All Politics Is Personal Now - Umberto Tosi

My daughter Alicia with her 'Nonna' Alba
at Easter 1963 at the L.A. house I used to rent.
Funny how, over the years, you remember some minor happenings in a crisis so much more vividly than momentous ones. It's as if time slowed down and magnified the minutia. For example, I'll never forget stopping at a hardware outlet on my way to work one crisp, deceptively sunny October morning in 1962.

I needed some extra strong, fast-drying glue to repair a fractured slat on my then little daughter Alicia's white wooden crib, and I knew I'd work too late that night to buy any on way home. My daughter had turned an energetic 2 years old just six weeks earlier, and liked to run gleefully about our rented suburban house testing, rattling and sometimes breaking things – and of course, saying no a lot.

That particular day I doubted she would make it to 3, or, indeed, whether any of us would be around much longer. We had all seen a somber President John F. Kennedy on black-and-white national TV the night before – on October 22 – announcing the U.S. military blockade of Fidel Castro's Cuba to interdict the installation of Soviet medium-range ballistic missiles on that island. Doomsday seemed at hand. I was a staff writer and news editor working the foreign desk at the Los Angeles Times then and I was well aware of the deadly implications as I read wire service and correspondents' dispatches from all over the world. I don't know which scared us more, the prospect of hotheads in Washington or the Kremlin going to war over this and ending it all.

That's refreshing,” said the hardware store checker, when I went to pay.

I laughed. “Well, I don't really sniff glue, except maybe on holidays.”

No,” she responded, taking my cash. “You're the first one through here that hasn't bought a gun.”

Well, I wish them all good luck with that in the nuclear holocaust,” I mumbled on my way out the sliding glass doors to my temperamental, 1959 green-and-white Fiat 1200, a signature eccentricity.

I slid my gray tweed jacket over the back of my swivel chair soon as I got to the Times – no chatting in the coffee room. I loosened my striped necktie and set to sorting through the piles of copy on desk at the Times. Amid the rat-tat-tat of city room typewriters, I flourished my No. 2 copy pencil set to work on moment-by-moment reports off the teletype machines. Like Londoners in the Blitz, we would keep calm and carry on. We'd get out the edition, and the next, and the next, if we could, as the world ended. I couldn't call home and say goodbye because the local lines were jammed – with frantic callers, I supposed.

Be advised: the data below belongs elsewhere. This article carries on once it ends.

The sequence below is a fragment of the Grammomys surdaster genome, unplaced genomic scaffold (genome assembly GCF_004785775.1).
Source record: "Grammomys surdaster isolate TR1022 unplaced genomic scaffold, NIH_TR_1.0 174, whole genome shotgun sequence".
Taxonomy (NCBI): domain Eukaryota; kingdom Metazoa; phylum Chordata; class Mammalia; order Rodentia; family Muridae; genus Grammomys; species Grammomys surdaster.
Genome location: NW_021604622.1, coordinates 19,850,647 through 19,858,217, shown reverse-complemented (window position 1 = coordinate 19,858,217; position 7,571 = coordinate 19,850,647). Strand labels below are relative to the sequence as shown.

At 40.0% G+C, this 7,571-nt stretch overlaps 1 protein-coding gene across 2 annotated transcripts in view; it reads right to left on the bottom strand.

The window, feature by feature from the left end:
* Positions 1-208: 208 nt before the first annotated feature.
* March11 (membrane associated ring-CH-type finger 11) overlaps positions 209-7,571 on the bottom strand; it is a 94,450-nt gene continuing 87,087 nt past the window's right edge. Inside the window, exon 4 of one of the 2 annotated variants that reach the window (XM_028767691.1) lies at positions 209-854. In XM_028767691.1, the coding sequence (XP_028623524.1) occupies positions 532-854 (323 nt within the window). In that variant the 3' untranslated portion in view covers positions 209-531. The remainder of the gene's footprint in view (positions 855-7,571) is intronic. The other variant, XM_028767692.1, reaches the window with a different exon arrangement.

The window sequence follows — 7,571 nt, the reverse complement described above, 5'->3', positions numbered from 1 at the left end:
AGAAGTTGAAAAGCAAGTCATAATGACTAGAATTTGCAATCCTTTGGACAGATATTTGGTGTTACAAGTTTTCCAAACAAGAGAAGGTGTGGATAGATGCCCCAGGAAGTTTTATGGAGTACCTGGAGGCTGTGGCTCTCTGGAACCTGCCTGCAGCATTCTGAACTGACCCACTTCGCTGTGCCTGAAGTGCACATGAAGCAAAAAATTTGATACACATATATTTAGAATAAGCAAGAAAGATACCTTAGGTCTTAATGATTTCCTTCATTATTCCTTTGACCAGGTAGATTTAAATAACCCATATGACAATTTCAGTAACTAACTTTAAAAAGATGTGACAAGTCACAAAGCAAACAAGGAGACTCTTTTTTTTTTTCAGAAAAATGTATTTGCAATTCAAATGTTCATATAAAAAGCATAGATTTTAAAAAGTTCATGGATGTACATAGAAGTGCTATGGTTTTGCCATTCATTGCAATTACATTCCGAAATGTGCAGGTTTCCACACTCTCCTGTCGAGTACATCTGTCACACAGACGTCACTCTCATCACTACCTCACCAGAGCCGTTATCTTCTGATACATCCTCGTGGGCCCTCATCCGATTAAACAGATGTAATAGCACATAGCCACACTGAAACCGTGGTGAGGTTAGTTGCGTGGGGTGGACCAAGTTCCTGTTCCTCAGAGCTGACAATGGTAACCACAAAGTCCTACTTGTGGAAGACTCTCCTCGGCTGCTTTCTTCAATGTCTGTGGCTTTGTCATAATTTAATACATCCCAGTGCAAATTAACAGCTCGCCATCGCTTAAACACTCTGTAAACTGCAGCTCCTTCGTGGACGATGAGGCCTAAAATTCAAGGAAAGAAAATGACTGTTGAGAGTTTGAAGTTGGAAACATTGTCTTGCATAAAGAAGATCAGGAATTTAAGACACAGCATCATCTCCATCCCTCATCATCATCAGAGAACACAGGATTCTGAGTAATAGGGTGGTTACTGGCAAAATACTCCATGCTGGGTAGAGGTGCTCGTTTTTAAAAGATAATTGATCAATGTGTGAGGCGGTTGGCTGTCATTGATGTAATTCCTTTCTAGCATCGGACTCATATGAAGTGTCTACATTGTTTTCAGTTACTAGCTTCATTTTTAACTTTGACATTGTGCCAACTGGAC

We went about our business for those thirteen days, keenly aware of the nuclear sword of Damocles that, in reality, has hung over our heads since 1945, and remains so, sometimes more visibly than others. How ironic, perhaps fitting, I thought, that better-dead-than-red jingos and warmongers might soon be incinerated right along with pinko Ban-the-Bomb peacenics like myself.

I'm a writer, I thought. I keep writing. One way or another, I held true to that personal myth before and after October 1962, through personal and public calamities, real and perceived: through assassinations, riots, wars, recessions, terrorist attacks, epic foolery in high and low places, births, deaths, divorces, ups and downs. As Billy Joel put it: “We didn't start the fire, no we didn't light it, but we tried to fight it.

Women's Strike for Peace
during Cuban Missile Crisis
Now, fifty-four years laterhere's what looks like yet another another pervasive, existential threat – that transcends personal, local and national boundaries. Blow-dried talking heads on cable news trivialize this election with false equivalency and sports metaphors, it actually is a struggle for the soul of American public life. President Obama is correct in framing it as a turning point from which we go forward or backward. It's not even about the obvious, tried left-right policy issues. It's not even about personalities. It's about competing mind-sets and basic philosophies. lt's about walls, borders and personal boundariesopen and closed worlds, all about unity and nihilism, feminism and machismo, interdependence and social Darwinism, big ideas and small minds. It's about respect.